Barry has still not started his turn to the north, as of 4 p.m. on Friday.
That's good news for us locally, because the farther west he goes, the less our likely impacts will be.
During the 4 p.m. advisory issued by the National Hurricane Center, Barry continues to move west, northwest - now at a faster, 6 mph clip.
The storm has not strengthened this afternoon, still maintaining 65 mph maximum sustained winds.
Both of those things are good news for us in the Houma-Thibodaux area.
The storm is located at 28.7 North and 90.9 West. The western coordinate plot is most important to us, because the farther west it goes before landfall, the farther its strongest core of rain and winds will be from us locally.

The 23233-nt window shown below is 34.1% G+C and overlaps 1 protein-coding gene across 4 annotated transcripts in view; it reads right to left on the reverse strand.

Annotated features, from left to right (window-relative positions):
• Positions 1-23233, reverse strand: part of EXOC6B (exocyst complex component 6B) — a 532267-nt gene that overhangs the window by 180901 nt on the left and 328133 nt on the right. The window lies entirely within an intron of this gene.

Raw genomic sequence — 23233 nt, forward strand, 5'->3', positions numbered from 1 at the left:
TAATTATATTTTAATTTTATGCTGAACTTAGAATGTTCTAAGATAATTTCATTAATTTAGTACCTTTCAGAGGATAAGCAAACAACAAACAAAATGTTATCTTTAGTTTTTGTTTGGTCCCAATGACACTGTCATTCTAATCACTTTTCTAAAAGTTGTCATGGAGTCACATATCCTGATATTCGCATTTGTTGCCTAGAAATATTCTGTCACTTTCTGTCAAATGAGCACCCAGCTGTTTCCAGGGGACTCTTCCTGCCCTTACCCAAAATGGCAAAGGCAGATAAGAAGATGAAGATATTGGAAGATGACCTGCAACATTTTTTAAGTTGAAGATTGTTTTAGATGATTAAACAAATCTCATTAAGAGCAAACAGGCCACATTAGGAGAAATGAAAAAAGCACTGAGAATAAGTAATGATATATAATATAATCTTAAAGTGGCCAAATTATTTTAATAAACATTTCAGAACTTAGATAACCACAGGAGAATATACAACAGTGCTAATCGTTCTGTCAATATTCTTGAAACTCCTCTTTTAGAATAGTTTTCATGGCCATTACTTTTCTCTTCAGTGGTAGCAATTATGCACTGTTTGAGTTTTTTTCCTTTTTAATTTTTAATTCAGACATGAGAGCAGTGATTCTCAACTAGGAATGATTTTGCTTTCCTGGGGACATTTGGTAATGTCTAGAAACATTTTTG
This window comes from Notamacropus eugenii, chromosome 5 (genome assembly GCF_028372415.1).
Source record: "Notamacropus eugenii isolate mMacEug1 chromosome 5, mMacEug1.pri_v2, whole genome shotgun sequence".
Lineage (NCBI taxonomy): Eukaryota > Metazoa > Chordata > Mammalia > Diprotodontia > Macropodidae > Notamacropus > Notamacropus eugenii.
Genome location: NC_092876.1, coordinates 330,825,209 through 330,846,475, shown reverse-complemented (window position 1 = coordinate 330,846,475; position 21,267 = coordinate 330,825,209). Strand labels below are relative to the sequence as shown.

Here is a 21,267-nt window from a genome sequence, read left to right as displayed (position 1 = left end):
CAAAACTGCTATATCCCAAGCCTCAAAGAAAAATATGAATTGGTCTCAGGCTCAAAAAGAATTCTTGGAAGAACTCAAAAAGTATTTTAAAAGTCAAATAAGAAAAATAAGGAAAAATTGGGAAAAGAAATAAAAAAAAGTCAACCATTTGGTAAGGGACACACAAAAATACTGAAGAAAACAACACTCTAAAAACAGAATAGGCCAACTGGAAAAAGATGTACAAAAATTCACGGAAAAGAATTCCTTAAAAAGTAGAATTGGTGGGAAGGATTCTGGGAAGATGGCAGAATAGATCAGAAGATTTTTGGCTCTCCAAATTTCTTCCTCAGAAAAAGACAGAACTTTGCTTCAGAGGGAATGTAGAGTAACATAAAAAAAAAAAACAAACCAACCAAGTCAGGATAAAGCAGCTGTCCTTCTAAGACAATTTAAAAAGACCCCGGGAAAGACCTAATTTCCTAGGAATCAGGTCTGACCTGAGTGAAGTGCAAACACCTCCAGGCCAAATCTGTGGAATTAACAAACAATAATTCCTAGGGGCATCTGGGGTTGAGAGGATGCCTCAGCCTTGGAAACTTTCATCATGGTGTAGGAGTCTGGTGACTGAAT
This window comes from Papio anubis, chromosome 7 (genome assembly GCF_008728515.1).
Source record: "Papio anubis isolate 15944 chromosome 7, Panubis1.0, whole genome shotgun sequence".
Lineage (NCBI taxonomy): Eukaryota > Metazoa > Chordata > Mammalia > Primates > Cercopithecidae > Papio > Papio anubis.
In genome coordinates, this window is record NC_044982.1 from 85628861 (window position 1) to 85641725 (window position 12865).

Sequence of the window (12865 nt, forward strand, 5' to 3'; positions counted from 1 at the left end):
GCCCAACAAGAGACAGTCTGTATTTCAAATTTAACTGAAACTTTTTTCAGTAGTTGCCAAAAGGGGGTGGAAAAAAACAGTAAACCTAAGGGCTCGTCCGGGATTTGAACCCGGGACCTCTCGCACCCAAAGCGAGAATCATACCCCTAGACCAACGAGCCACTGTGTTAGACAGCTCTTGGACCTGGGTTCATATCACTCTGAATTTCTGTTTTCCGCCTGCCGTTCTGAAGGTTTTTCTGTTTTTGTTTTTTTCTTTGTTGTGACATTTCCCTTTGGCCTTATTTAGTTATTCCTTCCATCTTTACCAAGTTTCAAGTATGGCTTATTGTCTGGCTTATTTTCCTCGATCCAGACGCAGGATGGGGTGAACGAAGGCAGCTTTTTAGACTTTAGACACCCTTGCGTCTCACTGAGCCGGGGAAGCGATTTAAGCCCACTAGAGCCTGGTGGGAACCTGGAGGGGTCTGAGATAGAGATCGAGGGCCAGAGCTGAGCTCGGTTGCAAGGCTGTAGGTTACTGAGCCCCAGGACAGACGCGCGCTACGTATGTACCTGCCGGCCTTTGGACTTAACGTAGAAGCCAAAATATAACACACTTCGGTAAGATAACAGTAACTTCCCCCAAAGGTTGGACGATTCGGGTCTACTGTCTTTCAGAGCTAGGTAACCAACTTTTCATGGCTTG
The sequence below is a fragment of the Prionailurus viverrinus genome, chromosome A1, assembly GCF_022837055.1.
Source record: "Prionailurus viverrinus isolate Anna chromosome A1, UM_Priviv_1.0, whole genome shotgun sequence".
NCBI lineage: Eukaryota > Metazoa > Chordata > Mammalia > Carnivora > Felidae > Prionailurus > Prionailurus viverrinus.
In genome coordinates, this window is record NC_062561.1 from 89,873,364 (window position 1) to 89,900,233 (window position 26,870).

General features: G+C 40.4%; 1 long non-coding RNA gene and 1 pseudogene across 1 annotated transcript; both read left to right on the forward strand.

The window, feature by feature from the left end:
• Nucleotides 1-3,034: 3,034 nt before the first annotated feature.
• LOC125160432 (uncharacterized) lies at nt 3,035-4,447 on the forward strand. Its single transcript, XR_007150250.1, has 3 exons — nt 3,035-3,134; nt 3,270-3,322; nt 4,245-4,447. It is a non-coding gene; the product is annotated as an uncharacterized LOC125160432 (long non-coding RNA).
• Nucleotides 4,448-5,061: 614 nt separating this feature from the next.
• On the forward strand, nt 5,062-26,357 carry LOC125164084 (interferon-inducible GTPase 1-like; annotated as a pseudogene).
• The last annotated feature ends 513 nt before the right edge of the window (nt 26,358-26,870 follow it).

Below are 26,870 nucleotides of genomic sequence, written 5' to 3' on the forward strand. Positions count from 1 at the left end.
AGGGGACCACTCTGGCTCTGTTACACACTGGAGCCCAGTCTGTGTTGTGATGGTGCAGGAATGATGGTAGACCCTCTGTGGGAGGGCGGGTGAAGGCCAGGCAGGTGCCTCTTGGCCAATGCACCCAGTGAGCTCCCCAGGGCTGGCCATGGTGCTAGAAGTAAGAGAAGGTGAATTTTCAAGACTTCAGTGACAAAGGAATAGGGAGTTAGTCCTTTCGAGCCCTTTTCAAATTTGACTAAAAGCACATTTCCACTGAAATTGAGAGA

The track for Barry has not changed. It's still expected to make landfall in western St. Mary Parish or toward New Iberia.
Landfall is expected tomorrow morning.
In its latest update, the National Hurricane Center said that the storm's center is still being heavily exposed by dry air coming at the storm from the north. In the discussion, meteorologists said that the core of rain associated with the storm is all south of the center, which is not allowing for organization.
The next NHC advisory will come at 7 p.m. and the next full advisory at 10 p.m.